Satellite Captures Fissure Eruption of Erta Ale

NASA Earth Observatory released a magnificent photo captured by Landsat 8 satellite. The image shows the recent activity of the active shield volcano Erta Ale in the northern Ethiopia.

Since the beginning of the January, so-called “Smoking mountain” and “The gateway to hell”, Erta Ale volcano has shown an eruptive activity. As three tectonic plates separate, a new elongated crack occurs, spilling large amounts of lava.

These cracks or fractures at the surface of the volcanoes are called fissures. The lava is usually erupting for several hours, or days, after which the lava flows back into the ground.

The fissure on Erta Ale volcano opened up a few days ago and it’s located 4 miles (7 km) from the volcano summit. One of the lava lakes has experienced large changes in the volume of lava. The lava, with constant and intensive spattering, keeps overtopping the crater. As NASA reports, plumes of volcanic gases and steam drift from the lava lakes.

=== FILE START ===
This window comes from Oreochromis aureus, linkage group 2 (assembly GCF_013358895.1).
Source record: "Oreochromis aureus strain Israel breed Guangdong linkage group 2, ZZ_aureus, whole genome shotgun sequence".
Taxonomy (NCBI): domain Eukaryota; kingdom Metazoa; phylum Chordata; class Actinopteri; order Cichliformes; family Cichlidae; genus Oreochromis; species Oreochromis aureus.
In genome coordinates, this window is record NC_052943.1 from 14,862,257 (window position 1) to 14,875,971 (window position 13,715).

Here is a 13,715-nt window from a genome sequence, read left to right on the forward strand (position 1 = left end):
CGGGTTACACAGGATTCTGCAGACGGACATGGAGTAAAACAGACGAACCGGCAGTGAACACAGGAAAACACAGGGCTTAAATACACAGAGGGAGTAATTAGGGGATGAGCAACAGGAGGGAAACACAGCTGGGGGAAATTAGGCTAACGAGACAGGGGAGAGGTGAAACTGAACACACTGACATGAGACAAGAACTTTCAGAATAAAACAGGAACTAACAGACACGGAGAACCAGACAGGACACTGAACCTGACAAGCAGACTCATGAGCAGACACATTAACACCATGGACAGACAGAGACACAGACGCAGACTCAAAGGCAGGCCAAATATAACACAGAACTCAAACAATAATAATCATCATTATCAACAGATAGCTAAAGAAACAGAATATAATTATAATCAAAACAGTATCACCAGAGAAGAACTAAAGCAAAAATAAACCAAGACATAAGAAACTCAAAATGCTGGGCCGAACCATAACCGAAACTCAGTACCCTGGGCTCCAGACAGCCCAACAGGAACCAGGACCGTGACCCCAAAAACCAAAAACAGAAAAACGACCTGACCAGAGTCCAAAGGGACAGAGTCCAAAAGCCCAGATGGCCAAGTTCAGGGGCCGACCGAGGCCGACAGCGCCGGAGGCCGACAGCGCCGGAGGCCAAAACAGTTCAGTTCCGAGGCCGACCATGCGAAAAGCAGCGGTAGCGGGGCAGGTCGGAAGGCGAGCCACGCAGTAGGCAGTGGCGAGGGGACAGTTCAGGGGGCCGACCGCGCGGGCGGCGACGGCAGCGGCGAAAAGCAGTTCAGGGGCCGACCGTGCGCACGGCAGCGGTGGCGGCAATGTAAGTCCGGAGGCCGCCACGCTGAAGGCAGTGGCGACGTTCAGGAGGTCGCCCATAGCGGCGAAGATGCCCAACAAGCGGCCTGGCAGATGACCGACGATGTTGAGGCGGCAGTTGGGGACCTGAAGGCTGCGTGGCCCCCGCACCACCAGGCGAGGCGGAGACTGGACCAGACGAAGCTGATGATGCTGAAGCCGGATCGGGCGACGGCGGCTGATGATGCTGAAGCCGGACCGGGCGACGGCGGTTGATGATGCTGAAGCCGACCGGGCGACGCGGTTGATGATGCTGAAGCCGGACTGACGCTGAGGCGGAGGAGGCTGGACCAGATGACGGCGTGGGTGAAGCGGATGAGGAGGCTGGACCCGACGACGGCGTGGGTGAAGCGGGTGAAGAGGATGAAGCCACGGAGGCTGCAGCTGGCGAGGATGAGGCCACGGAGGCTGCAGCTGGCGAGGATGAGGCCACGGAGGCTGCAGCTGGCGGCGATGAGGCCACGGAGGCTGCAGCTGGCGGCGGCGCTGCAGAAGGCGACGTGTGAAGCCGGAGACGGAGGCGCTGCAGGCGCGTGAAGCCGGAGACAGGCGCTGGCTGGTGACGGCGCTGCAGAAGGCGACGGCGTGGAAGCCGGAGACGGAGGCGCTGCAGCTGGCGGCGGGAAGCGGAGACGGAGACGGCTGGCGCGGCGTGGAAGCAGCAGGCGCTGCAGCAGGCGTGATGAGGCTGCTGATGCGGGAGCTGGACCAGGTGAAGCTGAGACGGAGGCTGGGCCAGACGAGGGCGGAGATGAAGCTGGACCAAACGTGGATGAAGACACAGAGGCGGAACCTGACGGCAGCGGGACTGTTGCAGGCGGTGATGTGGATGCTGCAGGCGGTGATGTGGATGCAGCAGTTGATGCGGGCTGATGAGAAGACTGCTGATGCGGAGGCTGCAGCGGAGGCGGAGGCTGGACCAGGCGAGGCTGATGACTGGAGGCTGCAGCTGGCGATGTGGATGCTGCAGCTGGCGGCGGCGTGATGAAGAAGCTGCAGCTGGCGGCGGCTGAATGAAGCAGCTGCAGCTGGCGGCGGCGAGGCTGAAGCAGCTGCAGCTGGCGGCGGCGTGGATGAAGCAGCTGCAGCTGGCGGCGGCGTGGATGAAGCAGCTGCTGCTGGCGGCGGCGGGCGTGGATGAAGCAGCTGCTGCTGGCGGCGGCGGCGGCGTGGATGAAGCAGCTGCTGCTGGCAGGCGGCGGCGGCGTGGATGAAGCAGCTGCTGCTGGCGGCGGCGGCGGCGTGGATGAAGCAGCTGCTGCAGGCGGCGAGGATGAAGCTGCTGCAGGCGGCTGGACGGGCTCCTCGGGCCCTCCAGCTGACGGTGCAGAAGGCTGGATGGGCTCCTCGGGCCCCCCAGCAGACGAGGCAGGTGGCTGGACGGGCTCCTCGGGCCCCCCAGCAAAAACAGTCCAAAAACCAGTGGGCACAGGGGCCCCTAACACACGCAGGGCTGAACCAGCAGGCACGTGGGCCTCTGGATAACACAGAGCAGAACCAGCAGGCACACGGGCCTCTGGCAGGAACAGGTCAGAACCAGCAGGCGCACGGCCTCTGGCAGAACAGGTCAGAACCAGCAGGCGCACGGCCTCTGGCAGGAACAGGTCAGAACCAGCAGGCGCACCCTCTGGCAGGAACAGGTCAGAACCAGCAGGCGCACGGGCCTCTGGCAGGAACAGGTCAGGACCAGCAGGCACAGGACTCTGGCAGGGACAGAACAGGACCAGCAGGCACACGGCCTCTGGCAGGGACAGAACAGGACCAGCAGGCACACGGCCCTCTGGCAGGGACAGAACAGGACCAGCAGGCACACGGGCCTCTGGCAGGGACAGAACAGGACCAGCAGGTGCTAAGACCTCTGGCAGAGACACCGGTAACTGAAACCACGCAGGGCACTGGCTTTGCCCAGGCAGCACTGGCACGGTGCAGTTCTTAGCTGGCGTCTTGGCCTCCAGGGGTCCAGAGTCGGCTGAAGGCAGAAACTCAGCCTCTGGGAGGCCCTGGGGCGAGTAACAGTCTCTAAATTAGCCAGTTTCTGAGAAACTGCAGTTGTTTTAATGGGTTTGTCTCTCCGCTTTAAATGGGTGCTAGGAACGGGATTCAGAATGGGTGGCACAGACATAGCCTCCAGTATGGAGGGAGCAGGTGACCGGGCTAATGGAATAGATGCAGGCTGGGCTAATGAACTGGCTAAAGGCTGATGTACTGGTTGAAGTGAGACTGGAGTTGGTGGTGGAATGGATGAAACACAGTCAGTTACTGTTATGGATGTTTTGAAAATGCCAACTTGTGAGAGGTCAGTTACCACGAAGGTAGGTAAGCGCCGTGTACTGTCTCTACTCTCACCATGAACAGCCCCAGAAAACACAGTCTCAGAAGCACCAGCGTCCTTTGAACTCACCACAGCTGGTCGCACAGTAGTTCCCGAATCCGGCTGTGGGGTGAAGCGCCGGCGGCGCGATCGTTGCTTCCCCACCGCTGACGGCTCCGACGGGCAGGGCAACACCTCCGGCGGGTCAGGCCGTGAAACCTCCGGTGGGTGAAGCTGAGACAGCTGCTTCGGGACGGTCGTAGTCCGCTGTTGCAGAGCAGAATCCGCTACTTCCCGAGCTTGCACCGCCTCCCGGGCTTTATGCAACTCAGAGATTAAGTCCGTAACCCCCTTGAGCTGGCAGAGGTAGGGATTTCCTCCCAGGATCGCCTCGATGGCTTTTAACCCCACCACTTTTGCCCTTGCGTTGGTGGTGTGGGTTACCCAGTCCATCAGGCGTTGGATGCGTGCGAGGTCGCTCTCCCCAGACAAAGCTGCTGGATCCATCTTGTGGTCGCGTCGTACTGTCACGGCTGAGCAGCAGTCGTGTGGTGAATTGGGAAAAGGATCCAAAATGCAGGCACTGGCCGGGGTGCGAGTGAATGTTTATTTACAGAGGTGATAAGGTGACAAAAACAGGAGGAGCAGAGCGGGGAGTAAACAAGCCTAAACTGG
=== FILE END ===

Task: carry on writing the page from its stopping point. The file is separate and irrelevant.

Erta Ale volcano is one of the world’s 6 volcanoes with exposed lava. It is a continuously active volcano with two lava lakes – although the number of the lava lakes changes. The volcano had erupted several times in the past decade, last time in 2007, forcing the evacuation and killing several people.

The image is captured by the Operational Land Imager (OLI) sensor on Landsat 8 on January 26, 2017. Look at the high-resolution image at NASA Earth Observatory website.